Fisheries - Electrofishing
It’s a quiet evening, and you’re enjoying the solitude at your lake home. Suddenly you’re aware of what sounds like the noise of a generator. “But at 11:00 in the evening?” From around the point comes a large boat, with two extremely bright floodlights. “What’s going on? Is someone spearing?”
This is the story we hear every spring and fall: concerned homeowners contact State Conservation Officers to report spearing on their lake. It is actually one of our crews of biologists and technicians, performing standardized electrofishing to collect data on the walleye populations throughout northeastern and central Minnesota.
The Fond du Lac Resource Management Division, together with the 1854 Authority, meets each year with local Department of Natural Resources Fisheries personnel to identify lakes where additional information on walleye populations is needed. As a result of those discussions, the Fond du Lac Resource Management Division and the 1854 Authority, in cooperation with the DNR, schedule electrofishing assessments for adult and young-of-the-year (age-0) walleye populations for the upcoming sampling season.
Electrofishing assessments begin shortly after sunset. At that time our boat, equipped with a large generator, bright flood lamps, and a transformer that regulates and controls electrical current, moves slowly along shorelines where walleyes are concentrated. The generator and transformer provide controlled power to two electrodes mounted on the front of the boat. When walleyes (or other fish) enter the electrical field, they undergo a reaction known as galvanotaxis. The electrical current causes involuntary muscular contractions and the resulting movements actually draw the fish toward the front-mounted electrodes. At that time crewmembers net the stunned fish and transfer them to an aerated tank in the boat. After being placed in the tank, fish recover rapidly, usually within one to two minutes.
After each sampling station has been completed, electrofishing stops and the crew will begin to “work-up” the samples and to collect data from each fish. Each walleye will be measured, and scale or spine samples may be taken for age and growth analysis. All fish are released unharmed close to the point of capture.
Electrofishing differs depending upon the season. Spring electrofishing targets adult walleye. The objective is to obtain a population estimate for each lake, and to compare that estimate with gill net data collected by the MN DNR that same year. The goal is to correlate gill net catch data with spring electrofishing catch data. MN DNR staff identifies lakes that are scheduled for standard trap and gill net assessments by DNR personnel for that summer. These lakes are then targeted for spring electrofishing surveys. Spring surveys continue for 3to 5 nights, as our crews attempt to mark as many individual walleye as possible. Each sampled walleye receives a mark, typically the removal of the second or third dorsal fin spine. As sampling continues into the third and fourth nights, typically a significant number of adult walleye will have been marked in previous evenings. A population estimate is calculated based upon the number of walleye marked during previous evenings, the total number of walleye sampled during the last evening, and the number of marked walleye sampled on the last night.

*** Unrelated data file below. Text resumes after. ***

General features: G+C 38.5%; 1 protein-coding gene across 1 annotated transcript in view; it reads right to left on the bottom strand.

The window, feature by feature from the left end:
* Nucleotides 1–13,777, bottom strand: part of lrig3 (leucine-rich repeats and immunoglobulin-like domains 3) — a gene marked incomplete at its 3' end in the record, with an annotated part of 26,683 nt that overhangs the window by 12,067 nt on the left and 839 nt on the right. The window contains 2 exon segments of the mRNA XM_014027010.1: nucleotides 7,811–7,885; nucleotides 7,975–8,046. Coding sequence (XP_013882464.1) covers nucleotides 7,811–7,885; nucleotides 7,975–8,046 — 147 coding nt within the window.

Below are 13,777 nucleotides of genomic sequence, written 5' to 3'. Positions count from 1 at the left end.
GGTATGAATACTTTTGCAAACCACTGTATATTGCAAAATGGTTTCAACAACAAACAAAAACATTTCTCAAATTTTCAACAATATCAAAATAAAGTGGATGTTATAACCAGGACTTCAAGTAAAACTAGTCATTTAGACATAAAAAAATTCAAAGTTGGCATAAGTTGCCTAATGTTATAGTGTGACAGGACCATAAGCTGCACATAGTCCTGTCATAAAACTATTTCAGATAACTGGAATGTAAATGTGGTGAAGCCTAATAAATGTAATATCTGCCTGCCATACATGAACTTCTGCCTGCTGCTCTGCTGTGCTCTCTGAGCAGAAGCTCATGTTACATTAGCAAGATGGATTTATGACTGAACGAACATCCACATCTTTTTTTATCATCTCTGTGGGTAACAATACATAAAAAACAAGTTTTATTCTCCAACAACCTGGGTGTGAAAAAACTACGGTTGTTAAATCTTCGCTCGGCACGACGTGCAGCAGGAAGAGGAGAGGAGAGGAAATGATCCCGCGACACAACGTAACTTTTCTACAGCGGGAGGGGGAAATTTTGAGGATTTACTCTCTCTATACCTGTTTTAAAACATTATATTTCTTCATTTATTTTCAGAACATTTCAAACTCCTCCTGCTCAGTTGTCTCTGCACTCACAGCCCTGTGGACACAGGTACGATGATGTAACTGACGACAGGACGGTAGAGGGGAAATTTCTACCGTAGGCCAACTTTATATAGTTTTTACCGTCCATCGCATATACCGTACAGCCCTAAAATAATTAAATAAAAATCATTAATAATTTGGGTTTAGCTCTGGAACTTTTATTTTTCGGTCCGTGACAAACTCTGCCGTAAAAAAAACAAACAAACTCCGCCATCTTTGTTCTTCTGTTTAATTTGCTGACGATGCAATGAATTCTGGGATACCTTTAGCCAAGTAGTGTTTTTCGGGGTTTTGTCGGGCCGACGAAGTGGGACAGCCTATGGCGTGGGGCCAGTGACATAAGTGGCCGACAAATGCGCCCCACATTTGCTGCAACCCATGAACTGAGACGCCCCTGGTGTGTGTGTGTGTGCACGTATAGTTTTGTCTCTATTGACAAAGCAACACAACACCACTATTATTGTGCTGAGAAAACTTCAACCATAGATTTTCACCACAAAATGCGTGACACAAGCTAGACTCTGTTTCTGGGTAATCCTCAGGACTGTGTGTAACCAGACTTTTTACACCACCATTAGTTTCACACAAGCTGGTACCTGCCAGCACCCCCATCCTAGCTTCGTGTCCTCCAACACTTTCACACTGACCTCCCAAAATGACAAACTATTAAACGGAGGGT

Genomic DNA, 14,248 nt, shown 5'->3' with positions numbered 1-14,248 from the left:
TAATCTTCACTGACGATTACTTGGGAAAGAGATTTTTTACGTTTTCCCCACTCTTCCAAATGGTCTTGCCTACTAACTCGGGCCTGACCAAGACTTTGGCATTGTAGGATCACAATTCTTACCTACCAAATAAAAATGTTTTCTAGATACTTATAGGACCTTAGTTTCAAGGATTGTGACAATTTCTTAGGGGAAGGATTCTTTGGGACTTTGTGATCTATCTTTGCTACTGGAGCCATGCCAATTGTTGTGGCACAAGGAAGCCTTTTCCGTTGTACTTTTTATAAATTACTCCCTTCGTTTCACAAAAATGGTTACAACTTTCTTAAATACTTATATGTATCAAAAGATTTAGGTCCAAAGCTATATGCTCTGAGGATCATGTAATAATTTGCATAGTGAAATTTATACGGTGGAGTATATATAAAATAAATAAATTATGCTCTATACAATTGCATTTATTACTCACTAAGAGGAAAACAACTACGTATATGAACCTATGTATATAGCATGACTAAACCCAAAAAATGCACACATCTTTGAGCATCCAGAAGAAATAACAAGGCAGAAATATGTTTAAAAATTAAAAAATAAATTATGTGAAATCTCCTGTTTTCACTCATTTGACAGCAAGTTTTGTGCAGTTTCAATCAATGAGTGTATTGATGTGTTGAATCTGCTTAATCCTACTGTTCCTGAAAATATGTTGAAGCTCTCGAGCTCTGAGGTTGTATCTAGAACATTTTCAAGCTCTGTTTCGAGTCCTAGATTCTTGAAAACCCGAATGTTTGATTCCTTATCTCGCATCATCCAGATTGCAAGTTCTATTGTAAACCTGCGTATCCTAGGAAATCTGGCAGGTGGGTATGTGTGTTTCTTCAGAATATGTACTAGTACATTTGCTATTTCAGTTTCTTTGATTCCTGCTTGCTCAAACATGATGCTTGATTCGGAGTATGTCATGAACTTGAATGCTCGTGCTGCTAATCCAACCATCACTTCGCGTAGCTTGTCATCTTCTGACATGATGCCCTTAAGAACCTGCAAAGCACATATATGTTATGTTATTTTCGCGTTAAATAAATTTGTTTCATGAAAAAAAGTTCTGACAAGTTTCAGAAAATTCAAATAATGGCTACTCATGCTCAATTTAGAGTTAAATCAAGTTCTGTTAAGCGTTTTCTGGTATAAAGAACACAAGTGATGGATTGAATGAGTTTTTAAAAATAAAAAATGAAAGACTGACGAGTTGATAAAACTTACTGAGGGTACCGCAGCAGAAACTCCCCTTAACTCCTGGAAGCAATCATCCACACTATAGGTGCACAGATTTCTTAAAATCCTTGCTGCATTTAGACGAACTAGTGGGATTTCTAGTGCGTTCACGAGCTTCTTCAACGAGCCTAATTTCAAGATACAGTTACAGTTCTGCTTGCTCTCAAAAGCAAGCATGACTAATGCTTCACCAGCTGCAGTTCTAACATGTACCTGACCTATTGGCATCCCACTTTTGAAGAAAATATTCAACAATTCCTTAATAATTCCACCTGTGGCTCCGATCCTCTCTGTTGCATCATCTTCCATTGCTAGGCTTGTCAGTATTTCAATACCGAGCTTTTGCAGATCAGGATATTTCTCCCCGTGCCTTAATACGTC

The dorsal fin spines that are removed for marking the walleye are also used to age these fish. Scales and spines are prepared and aged much like a forester counting rings on a tree. Information on growth rates and age composition will be calculated and compared between years and lakes to better understand the dynamics of walleye populations.
Two to 3 months following our sampling, the MN DNR performs their standardized gill and trap net assessments in the same lakes. We will have informed the DNR what mark to look for, as well as the total number of marked walleye at large. We ignore fishing mortality, assuming that the same proportion of marked and unmarked walleye will be harvested. The DNR then gets a second population estimate from the gill nets, which can be compared to our estimate.
Fall electrofishing assessments differ from spring surveys on a number of key points. First of all, surveys are conducted for a single night only. Sampling stations are established on all lakes surveyed. These same stations are sampled every year, and the number of age-0 and age-1 walleye per station and per lake are determined. Scales collected from each individual are used to determine the ages of these small walleyes.
Assessments of young-of-the-year (age-0) walleye are not intended to derive a population estimate. Rather, they are intended to develop an index of the success of this year’s reproduction that can be compared to other years and other lakes. The index is simply the catch rate of age-0 walleye, reported as the number sampled per hour of shocking time. Our goal is to be able to identify what the catch rate index needs to be to lead to a “strong” year class. A “strong” year class is one that leads to a significant number of older walleye, which translates into better fishing opportunities.
Currently, we are working on models to predict the number of age-1 walleye next year based upon the number of age-0 walleye sampled this year. While we’re still working on these models, the results look very promising. In the future, we will be looking to correlate our age-0 electrofishing indices with MN DNR gill net data, to build models that will predict the number of adult walleye in the future based upon the number of age-0 walleye now. This will help us identify lakes that should have good walleye fishing in the future, as well as identify lakes that deserve additional management attention.